Alfred Schachtzabels Reise nach Angola 1913–1914 und seine Sammlungen für das Museum für Völkerkunde in Berlin

ISBN 978-3-927620-21-6

Alfred Schachtzabels Reise nach Angola 1913–1914 und seine Sammlungen für das Museum für Völkerkunde in Berlin

Rekonstruktion einer ethnographischen Quelle

Author: Beatrix Heintze. Series edited by: Beatrix Heintze.

Series: Afrika-Archiv Volume 1

378 pp.
174 b/w photos, numerous drawings, 14 maps (two of them are folding maps)
Text language(s): German
Format: 160 x 240 mm
820 g
€ 39.80

Alfred Schachtzabel’s expedition to Central Angola during the years 1913–1914 was aimed above all at collecting ethnographic books and studies for the Berliner Völkerkundemuseum (Berlin’s Museum of Ethnology, Germany). Unfortunately, more than three fourth of his material objects and records got lost during World Wars I and II. Until now, the results of his research have been published in popularized form only.

This book’s “integrated source edition” takes up the ethnographical and geographical parts of the expedition report published by Schachtzabel and adds a scientific treatment of all original sources available which have not been published hitherto and seem relevant in this context. These include additional anthropological and linguistic information and above all a catalogue of Schachtzabel’s collection in Berlin, containing photographs of the objects if they were available.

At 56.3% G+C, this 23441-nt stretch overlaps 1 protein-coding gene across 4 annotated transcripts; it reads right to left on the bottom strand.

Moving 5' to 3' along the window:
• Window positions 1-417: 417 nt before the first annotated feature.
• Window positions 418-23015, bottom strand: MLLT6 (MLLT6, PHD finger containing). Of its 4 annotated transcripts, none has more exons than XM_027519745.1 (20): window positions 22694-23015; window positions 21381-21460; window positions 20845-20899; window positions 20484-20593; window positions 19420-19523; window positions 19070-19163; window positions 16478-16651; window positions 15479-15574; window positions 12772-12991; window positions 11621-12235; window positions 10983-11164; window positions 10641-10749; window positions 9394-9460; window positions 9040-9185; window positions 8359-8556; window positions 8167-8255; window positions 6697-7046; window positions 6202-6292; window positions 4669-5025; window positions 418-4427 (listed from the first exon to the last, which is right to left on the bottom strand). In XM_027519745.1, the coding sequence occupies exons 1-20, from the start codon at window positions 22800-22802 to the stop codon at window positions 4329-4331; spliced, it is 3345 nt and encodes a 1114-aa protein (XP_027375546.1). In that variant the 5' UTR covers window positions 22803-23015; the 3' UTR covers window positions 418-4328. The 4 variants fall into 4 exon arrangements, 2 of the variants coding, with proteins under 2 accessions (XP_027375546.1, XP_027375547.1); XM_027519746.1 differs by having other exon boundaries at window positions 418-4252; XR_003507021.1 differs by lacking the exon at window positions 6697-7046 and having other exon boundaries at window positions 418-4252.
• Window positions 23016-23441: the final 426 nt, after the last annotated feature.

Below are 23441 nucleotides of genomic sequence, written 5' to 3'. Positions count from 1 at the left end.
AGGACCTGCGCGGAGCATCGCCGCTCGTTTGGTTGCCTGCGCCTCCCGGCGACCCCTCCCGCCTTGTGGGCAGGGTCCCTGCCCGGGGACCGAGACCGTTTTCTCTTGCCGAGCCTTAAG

Schachtzabel’s objects being documented in their scholarly context are thus also accessible to Angolans (even though only in German for the time being), these collections, photographs and records of the expedition being part of their cultural heritage.



By dint of long hours of work Heintze has produced a very valuable account which may approximate Schachtzabel's original vision of the whole but not his goals. What it certainly does is to rescue information about the Ngangela and, to a lesser extent, the Cokwe that otherwise would effectively remain lost. The result is very much a reference work, a kind of ethnographic survey, but one that obviates the most palpable defects of that genre because the unity of time, space, authorship, and context has been fully maintained and enhanced by Heintze's annotations. In doing so Heintze has created a novel sort of edition, which she has labeled an "integrated edition of sources", in which "source" is not "text". It is still an edition because she uses only the author's own words and data. She is an editor, yes, but she is also more than an editor. [...] In the opinion of one who has struggled with the ethnographic literature about the area visited by Schachtzabel, Heintze's reconstruction is not just meritorious, but invaluable, and she should be praised for her decision to treat the materials as she did.

Jan Vansina in History in Africa, 23/1996, pp. 461-465

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